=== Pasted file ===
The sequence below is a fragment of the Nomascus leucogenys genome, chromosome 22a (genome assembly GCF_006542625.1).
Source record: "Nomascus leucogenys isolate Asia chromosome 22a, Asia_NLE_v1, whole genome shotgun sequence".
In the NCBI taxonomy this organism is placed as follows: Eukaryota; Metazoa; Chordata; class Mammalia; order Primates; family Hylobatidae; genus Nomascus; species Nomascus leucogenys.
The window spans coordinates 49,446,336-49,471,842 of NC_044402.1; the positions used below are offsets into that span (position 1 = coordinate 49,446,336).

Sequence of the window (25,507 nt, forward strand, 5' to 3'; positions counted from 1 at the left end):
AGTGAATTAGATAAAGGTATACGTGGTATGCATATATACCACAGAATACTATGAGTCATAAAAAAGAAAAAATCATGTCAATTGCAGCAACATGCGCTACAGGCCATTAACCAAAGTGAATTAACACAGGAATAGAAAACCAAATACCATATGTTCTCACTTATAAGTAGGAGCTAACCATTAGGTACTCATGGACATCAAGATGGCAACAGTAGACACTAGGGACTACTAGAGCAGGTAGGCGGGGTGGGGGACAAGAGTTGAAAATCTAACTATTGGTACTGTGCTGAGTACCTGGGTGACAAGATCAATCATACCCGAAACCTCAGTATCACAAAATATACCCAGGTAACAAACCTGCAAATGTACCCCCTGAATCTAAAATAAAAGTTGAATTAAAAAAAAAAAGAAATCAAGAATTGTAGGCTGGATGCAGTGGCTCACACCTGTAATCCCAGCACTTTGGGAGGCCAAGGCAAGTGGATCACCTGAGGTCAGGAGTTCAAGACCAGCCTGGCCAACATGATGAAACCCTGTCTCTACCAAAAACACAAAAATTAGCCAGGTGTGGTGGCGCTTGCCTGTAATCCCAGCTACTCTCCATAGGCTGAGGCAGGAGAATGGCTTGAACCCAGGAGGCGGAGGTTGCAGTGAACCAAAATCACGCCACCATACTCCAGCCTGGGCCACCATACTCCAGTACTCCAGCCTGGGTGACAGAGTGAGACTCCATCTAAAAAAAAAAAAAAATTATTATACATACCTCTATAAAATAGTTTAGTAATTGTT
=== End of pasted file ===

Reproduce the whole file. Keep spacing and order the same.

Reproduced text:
The sequence below is a fragment of the Nomascus leucogenys genome, chromosome 22a (genome assembly GCF_006542625.1).
Source record: "Nomascus leucogenys isolate Asia chromosome 22a, Asia_NLE_v1, whole genome shotgun sequence".
In the NCBI taxonomy this organism is placed as follows: Eukaryota; Metazoa; Chordata; class Mammalia; order Primates; family Hylobatidae; genus Nomascus; species Nomascus leucogenys.
The window spans coordinates 49,446,336-49,471,842 of NC_044402.1; the positions used below are offsets into that span (position 1 = coordinate 49,446,336).

Sequence of the window (25,507 nt, forward strand, 5' to 3'; positions counted from 1 at the left end):
AGTGAATTAGATAAAGGTATACGTGGTATGCATATATACCACAGAATACTATGAGTCATAAAAAAGAAAAAATCATGTCAATTGCAGCAACATGCGCTACAGGCCATTAACCAAAGTGAATTAACACAGGAATAGAAAACCAAATACCATATGTTCTCACTTATAAGTAGGAGCTAACCATTAGGTACTCATGGACATCAAGATGGCAACAGTAGACACTAGGGACTACTAGAGCAGGTAGGCGGGGTGGGGGACAAGAGTTGAAAATCTAACTATTGGTACTGTGCTGAGTACCTGGGTGACAAGATCAATCATACCCGAAACCTCAGTATCACAAAATATACCCAGGTAACAAACCTGCAAATGTACCCCCTGAATCTAAAATAAAAGTTGAATTAAAAAAAAAAAGAAATCAAGAATTGTAGGCTGGATGCAGTGGCTCACACCTGTAATCCCAGCACTTTGGGAGGCCAAGGCAAGTGGATCACCTGAGGTCAGGAGTTCAAGACCAGCCTGGCCAACATGATGAAACCCTGTCTCTACCAAAAACACAAAAATTAGCCAGGTGTGGTGGCGCTTGCCTGTAATCCCAGCTACTCTCCATAGGCTGAGGCAGGAGAATGGCTTGAACCCAGGAGGCGGAGGTTGCAGTGAACCAAAATCACGCCACCATACTCCAGCCTGGGCCACCATACTCCAGTACTCCAGCCTGGGTGACAGAGTGAGACTCCATCTAAAAAAAAAAAAAAATTATTATACATACCTCTATAAAATAGTTTAGTAATTGTT